Last week I took my sisters on a short trip to the Hula Valley Nature Reserve, located between the Naftali Mountains, the Golan Heights, Lebanon and the Kinneret (Sea of Galilee). Having already been to the other Hula Valley park, called Agamon Hula, I figured it would be nice to see the official national park. With my last Hula blog post being about the crane migration, as linked previously, this post will be focused more on life in the marsh year-round. We arrived at the park where I renewed my extremely cheap soldier’s year pass and set up for a little picnic looking at the wetlands.
Deciding to first visit the Oforia visitors centre and then walk the trail, we sat down for a 3D video in English about the Hula Valley and the bi-annual bird migration. With all sorts of sensory additives to the video (including jabs in the back, gusts of cold air and a simulated rat in the aisles hitting everyone’s legs), the 3D film was a hit. Because we chose the English version we had to wait to see the diorama presentations of stuffed birds and mammals in the Hebrew-only section of the visitors centre.
We then hit the trail and stopped almost immediately to watch the large catfish swimming beneath the bridge. Very similar to the marsh at Ein Afeq between Akko and Haifa, I already knew what to expect in the fauna department but there were a few surprises such as the white-throated kingfisher with its dazzling blue back. Within a few minutes we spotted water buffalo way out in the marsh, looking content in the cool waters.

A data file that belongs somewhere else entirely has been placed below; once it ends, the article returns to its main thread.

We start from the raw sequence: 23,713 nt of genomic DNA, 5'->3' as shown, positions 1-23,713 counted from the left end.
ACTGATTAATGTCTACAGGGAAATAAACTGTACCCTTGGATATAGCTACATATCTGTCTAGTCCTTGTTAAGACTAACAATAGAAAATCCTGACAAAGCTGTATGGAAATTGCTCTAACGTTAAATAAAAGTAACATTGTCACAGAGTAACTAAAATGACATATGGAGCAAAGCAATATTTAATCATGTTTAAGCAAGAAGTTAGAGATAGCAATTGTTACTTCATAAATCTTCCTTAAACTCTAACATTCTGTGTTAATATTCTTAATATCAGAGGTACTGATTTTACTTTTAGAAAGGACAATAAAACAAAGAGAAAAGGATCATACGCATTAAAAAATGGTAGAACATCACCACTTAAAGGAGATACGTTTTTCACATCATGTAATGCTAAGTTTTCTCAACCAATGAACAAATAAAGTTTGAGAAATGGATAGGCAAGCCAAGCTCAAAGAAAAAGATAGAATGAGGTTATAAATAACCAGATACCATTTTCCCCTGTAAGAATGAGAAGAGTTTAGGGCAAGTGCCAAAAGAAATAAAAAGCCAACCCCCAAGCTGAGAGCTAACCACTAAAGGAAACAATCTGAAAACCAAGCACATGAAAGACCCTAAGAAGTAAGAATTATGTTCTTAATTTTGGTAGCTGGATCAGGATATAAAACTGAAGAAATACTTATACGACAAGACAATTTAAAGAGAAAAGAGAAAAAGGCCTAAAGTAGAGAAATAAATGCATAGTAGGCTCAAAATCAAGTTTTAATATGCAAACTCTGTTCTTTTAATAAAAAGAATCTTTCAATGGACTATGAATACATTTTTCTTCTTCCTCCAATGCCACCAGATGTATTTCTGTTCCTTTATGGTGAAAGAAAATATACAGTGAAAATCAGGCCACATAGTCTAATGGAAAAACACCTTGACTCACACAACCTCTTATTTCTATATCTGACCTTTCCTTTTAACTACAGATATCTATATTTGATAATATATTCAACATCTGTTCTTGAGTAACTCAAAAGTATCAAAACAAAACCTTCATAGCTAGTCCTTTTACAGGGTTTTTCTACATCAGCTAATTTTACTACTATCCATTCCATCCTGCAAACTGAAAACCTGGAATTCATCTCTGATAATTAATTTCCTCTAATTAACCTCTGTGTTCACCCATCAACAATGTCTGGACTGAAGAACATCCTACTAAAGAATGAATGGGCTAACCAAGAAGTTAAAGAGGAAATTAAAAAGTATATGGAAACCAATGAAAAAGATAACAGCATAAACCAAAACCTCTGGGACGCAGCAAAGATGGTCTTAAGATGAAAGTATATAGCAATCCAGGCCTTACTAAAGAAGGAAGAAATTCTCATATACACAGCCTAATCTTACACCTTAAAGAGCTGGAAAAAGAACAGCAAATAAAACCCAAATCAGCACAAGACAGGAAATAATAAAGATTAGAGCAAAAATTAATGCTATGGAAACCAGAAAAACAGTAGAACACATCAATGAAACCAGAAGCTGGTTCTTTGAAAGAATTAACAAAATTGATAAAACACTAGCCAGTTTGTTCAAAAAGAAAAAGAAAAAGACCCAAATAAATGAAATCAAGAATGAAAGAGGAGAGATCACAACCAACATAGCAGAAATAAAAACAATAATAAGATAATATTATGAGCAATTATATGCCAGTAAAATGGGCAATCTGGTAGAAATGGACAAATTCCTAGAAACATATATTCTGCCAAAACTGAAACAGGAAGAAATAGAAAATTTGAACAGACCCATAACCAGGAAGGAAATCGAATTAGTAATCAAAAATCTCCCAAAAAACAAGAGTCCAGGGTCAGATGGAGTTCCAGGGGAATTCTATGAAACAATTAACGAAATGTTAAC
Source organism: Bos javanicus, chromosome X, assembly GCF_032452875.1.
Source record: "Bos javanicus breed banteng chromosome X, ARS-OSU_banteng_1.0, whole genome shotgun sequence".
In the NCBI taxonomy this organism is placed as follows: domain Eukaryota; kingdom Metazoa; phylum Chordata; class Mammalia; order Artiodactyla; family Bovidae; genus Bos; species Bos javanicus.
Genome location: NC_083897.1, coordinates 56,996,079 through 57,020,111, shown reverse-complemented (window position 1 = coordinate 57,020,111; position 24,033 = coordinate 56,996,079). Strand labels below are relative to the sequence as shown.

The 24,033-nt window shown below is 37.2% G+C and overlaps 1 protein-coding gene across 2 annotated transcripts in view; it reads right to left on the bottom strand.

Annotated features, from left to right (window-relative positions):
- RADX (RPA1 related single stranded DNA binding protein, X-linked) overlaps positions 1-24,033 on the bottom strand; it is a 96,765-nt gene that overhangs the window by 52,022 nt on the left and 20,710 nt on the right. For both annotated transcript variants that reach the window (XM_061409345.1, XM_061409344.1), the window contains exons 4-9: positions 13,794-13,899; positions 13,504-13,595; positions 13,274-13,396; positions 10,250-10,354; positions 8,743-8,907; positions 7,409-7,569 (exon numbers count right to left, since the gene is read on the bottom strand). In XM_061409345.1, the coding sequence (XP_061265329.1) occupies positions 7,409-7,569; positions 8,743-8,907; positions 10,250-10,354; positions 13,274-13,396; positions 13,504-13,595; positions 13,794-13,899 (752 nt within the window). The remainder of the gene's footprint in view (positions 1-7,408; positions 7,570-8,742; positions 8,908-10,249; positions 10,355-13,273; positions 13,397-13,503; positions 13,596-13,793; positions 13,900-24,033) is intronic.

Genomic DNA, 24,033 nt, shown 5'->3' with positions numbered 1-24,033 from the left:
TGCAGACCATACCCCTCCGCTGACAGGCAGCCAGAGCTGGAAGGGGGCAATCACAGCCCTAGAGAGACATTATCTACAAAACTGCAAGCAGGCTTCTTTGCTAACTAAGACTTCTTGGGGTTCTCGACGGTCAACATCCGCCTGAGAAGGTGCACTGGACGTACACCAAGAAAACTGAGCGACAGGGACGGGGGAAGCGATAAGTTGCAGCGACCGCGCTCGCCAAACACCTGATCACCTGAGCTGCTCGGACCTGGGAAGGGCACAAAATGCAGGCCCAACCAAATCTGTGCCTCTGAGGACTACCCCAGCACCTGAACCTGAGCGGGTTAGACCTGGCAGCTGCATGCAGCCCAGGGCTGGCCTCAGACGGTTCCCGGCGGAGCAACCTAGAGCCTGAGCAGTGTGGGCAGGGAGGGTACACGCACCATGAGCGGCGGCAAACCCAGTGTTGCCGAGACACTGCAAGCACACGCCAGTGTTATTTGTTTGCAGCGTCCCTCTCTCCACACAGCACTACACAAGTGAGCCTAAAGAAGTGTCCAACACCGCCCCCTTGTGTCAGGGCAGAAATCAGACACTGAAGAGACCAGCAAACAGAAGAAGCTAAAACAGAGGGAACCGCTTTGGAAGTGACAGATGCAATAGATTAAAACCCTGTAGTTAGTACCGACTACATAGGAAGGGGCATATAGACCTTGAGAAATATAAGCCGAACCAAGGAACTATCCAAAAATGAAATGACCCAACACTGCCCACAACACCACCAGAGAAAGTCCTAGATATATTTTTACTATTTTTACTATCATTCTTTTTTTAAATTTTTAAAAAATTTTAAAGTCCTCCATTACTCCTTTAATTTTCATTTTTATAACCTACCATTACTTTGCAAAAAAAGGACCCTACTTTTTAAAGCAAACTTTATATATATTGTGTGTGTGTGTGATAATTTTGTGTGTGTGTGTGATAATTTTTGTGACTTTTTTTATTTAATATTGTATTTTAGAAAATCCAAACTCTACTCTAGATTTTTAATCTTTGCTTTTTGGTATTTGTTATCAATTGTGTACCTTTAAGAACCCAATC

Walking along the water, watching coots, ducks, water buffalo, kingfishers, turtles, catfish and more in their natural habitat, we shortly arrived at the wooden observation tower. Up top we looked out the slit and watched the birds down below, the coots, cormorants and pelicans. I even spotted a kingfisher hover and dive into the water after its prey. Now, despite the fact that some 500 million birds make their way from Europe/Asia to Africa this time of year, we saw just a handful of migratory birds. When we visited Agamon Hula on November 23rd 2011 we saw thousands of common cranes as well as hundreds of other migratory birds. It was a bit odd seeing the marsh so empty.
Leaving the observation tower we continued on the loop trail and walked a section of bridge through some very strange marsh vegetation, or as one sister said “Dr Seuss plants”. Bright green, large, round tufted balls of plant – surely something to be seen in a Dr Seuss book.
We then approached the floating bridge which looks out to the larger body of water in the reserve, where we watched pelicans paddle around, the neighbouring Golan in the background.
From the moment we entered the covered floating bridge, I immediately thought it looked like some sort of wooden space ship corridor. If you click on this picture, a screenshot from the sci-fi classic 2001: A Space Odyssey, I think you’ll agree.
After the floating bridge we looped back round and passed many, many turtles and this nutria eating its way through the marsh. Despite being an alien species, nutrias add quite a nice visual touch to Israeli wetlands.
Finished with the trail we headed back and left the park, happy to spend the day in such a beautiful and photogenic place but slightly disappointed not to see the bird migration in person. Perhaps next time…